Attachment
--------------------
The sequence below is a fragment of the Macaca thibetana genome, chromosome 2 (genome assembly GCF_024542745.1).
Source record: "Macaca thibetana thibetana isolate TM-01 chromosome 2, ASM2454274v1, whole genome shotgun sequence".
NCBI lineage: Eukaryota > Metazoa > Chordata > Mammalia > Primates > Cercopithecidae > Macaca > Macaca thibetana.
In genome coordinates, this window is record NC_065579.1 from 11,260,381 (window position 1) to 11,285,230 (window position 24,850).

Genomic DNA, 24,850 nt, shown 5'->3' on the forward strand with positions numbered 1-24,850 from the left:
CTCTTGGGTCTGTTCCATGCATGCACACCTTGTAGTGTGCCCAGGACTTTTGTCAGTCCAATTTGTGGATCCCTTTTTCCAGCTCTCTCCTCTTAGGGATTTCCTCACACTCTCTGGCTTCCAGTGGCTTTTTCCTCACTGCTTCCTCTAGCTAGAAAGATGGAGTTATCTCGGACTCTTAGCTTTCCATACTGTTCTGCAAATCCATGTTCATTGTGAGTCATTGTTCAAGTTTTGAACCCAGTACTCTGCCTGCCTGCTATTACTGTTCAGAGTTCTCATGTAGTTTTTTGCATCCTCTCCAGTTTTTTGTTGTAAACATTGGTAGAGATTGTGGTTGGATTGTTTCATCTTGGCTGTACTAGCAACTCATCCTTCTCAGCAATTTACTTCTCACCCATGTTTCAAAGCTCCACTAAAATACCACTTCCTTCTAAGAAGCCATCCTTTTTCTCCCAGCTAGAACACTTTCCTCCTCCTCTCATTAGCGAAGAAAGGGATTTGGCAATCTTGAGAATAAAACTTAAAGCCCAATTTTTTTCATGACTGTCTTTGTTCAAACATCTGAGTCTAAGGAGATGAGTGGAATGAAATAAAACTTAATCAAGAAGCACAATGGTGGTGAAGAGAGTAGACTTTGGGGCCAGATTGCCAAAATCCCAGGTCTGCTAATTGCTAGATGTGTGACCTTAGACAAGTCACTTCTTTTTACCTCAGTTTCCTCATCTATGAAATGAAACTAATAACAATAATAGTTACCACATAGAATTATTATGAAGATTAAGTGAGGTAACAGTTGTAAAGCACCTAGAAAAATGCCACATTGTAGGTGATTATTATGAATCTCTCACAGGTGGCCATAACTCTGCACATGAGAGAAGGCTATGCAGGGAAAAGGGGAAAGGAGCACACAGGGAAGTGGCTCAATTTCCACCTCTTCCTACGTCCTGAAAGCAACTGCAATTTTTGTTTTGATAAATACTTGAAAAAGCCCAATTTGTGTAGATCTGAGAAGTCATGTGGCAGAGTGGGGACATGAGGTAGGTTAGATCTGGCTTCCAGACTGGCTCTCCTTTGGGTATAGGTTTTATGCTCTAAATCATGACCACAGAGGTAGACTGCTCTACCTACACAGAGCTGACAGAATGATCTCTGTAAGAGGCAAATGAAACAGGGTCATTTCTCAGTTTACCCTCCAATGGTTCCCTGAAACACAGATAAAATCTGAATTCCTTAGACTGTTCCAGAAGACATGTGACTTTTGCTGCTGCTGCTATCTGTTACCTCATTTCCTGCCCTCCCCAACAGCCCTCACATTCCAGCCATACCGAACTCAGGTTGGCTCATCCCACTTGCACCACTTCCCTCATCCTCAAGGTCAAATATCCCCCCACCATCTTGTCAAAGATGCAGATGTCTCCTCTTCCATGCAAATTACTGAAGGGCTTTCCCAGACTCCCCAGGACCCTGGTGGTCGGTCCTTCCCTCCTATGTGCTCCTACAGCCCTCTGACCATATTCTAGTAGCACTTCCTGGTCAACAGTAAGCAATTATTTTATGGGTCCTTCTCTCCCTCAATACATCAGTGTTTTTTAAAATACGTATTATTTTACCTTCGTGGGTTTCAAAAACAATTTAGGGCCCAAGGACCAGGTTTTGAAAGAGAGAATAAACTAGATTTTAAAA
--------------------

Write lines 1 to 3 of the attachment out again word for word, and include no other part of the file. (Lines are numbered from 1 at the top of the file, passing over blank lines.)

The sequence below is a fragment of the Macaca thibetana genome, chromosome 2 (genome assembly GCF_024542745.1).
Source record: "Macaca thibetana thibetana isolate TM-01 chromosome 2, ASM2454274v1, whole genome shotgun sequence".
NCBI lineage: Eukaryota > Metazoa > Chordata > Mammalia > Primates > Cercopithecidae > Macaca > Macaca thibetana.